Rick Monday is not in the Hall of Fame, but his bobblehead should be
I wish I had a cool bobblehead. The only one that I have is a Cecil Cooper model, which I got on my one and only trip to Miller Park back in 2006. It came in a nice box, which listed his career highlights, giving special emphasis to his role on the 1982 Brewers team that won the American League pennant.
Everyone seems to have a bobblehead at some point. Jerry Garcia had a bobblehead for the Giants a few years ago. Rennie Stennett of the Pirates had a bobblehead that I could have bought for $2 plus shipping on ebay last night, but I decided against it. Mike Trout has a bobblead that someone thinks is worth almost $40 on ebay. And the list surely goes on and on.
But the bar for bobbleheads has been raised considerably by a giveaway at Dodger Stadium on Tuesday night. It might be the only time a player for a visiting team has been honored by such a promotion. Of course, Rick Monday’s status as a longtime announcer for the Dodgers means he’s more associated with the team than any other, but the signature moment of his career came while he was wearing a Chicago Cubs uniform. If you somehow don’t know the backstory for this event, here’s a description I wrote in this space last year.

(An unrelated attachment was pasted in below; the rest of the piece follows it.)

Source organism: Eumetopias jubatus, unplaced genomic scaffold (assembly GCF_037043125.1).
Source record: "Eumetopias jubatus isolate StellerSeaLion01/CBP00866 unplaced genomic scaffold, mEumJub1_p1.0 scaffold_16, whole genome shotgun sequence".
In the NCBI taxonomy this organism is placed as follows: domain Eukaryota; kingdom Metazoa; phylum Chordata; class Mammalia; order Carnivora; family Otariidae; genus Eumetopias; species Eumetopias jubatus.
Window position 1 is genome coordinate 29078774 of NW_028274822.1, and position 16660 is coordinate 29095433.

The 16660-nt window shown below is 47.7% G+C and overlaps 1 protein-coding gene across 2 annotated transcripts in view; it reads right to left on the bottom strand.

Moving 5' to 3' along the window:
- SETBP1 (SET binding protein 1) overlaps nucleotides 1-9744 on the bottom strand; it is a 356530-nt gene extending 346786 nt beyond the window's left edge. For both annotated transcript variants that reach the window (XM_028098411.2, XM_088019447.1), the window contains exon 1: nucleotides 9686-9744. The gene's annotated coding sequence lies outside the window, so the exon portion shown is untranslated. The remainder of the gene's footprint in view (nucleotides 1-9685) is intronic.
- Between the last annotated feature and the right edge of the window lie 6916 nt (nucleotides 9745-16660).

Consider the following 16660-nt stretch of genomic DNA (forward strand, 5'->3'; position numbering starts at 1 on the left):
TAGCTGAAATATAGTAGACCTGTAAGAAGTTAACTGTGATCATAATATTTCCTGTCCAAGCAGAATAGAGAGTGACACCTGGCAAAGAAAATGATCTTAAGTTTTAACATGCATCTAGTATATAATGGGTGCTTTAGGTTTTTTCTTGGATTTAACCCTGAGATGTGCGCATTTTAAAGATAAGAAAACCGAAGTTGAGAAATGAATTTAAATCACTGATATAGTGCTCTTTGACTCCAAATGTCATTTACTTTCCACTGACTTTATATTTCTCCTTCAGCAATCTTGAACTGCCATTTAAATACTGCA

There are already a number of these bobbleheads available on ebay, with most of them in the $25 range. That’s a lot to pay for an item like this, and I’m not personally in the market for this item. But if I lived near L.A., it might have enticed me to think about taking in the game where it was given away.
Watching the anemic Cubs office flail away against Clayton Kershaw would probably just make me want to hurl the bobblehead out onto the field in frustration. And there’s very little chance that Rick Monday would be there to save the day again if I did. Maybe we could call it “Monday saves Monday saving the flag.” I’m sure that stranger things than that have happened on the diamond already.
The game turned out to be a surprise, too — the Cubs actually won the game and beat the great Kershaw. Baseball is nothing but unpredictable, isn’t it?